The Perils of using Social Media in Family Law disputes
It can be tempting to use social media to both attack your ex-partner and vent about your hurt, disappointment, and anger for all that is happening to you during a Family Law dispute. But be warned – in Australia this type of conduct will have very real implications for your Family Law case.
Prohibition on publishing
Section 121 of the Family Law Act 1975 (Cth) prohibits a person involved in Family Law proceedings from publishing any information about a case (including pictures or voice recordings) that are likely to identify a person connected to the proceedings to some or all the public. This information includes:
- Work place;
- Physical descriptions;
- Beliefs and interests; or
- Property they own or are associated with.
For the purposes of this section of the Act, ‘publishing’ includes social media posts, and the penalty commits an offence under it upon conviction is imprisonment for a period not exceeding one year.
Notwithstanding these prohibitions on publishing information, it’s not uncommon to see posts on social media that are either derogatory in nature of an ex-partner or their relatives or that are boastful of the lifestyle being lead post separation. While the former can have severe legal consequences the latter can have a significant evidentiary impact in Family Law disputes particularly in regard to matters involving Parenting Orders and Financial Support.
Parenting orders are made by the Family Court to determine the parenting arrangements for your children if you break up with your partner. These binding orders impact who the children will live with, how much time they will spend with each parent, how the children will communicate with their parents and other aspects of your child’s care, such as health and education. In making parenting orders, the Court’s primary consideration is always the best interests of each child.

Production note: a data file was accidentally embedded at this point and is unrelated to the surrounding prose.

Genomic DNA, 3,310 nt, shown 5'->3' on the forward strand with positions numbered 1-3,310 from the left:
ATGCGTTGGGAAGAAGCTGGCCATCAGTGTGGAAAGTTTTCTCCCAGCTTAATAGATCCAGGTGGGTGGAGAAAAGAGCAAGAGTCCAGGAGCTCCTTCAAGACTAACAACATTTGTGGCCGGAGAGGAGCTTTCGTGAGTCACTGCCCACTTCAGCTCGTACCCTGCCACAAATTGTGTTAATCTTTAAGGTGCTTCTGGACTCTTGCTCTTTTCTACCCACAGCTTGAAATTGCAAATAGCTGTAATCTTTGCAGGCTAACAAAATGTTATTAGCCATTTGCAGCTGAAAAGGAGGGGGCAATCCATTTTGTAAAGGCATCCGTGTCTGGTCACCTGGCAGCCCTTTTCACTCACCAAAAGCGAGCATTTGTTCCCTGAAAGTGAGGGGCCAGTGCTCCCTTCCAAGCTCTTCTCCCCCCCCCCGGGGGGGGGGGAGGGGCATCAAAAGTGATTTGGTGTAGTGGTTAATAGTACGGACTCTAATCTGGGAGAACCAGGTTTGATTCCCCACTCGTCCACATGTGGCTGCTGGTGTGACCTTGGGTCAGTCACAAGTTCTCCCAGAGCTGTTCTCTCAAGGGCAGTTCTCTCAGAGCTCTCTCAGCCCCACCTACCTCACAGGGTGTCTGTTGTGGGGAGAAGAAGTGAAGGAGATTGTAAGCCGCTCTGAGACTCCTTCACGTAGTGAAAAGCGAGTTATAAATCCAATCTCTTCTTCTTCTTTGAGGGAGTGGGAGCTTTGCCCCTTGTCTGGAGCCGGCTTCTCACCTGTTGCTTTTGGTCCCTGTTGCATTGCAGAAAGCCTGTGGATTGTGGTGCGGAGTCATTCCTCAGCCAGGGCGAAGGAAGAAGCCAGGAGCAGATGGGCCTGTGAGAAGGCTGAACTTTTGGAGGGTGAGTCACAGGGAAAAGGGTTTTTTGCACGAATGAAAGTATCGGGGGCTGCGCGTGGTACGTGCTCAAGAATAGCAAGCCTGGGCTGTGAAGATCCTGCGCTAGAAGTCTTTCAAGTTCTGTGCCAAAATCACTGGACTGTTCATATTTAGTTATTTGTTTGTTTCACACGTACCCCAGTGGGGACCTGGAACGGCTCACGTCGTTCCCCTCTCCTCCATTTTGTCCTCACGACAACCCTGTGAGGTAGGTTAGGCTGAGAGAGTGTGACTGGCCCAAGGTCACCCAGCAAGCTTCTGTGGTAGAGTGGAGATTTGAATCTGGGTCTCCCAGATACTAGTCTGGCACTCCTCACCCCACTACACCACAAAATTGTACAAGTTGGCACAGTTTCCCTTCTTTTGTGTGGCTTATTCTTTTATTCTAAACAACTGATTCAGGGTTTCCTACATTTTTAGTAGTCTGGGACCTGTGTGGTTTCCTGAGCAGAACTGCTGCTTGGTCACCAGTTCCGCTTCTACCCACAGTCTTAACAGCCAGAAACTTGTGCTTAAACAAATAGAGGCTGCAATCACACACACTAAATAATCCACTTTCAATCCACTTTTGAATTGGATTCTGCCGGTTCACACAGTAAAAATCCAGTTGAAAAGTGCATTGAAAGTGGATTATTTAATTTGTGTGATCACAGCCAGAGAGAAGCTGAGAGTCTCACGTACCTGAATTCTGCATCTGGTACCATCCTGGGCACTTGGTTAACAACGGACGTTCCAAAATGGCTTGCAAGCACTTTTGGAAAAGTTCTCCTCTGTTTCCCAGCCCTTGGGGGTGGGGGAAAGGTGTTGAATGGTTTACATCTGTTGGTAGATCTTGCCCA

Digital evidence such as emails, text messages, social media posts, videos, photos, and online comments is being increasingly relied on by parties in Court proceedings to support their case for more control over and time with children.
Examples of social media posts that have been found relevant to such proceedings include:
- Posts about a parent’s illicit drug use or excessive alcohol consumption, which may impact on their ability to parent;
- Posts containing threats of violence towards the other parent or the children of the relationship; and
- Posts about a parent’s criminal activity or criminal associates.
Evidence gathered from social media posts has also been used in Family Law cases to expose a party’s true financial situation. As part of the financial settlement between the parties, the Court may make orders about spousal support. During these financial proceedings, each party is asked to make full and frank disclosure to the Court about their sources of earning, income, property, and other financial resources.
Social media evidence that the Court has relied upon to make financial orders include:
- Photographs of expensive holidays taken by a party or luxury purchases by them that go towards a party’s ability to provide financial support;
- LinkedIn posts by a party revealing employment history or business activities that should have been disclosed as relevant to the financial proceedings; and
- Posts about a party’s relationship status.
In short, when using social media, you should assume that your ex-partner and their friends are keeping tabs on your posts and will likely use them to their advantage in any Family Law dispute with you.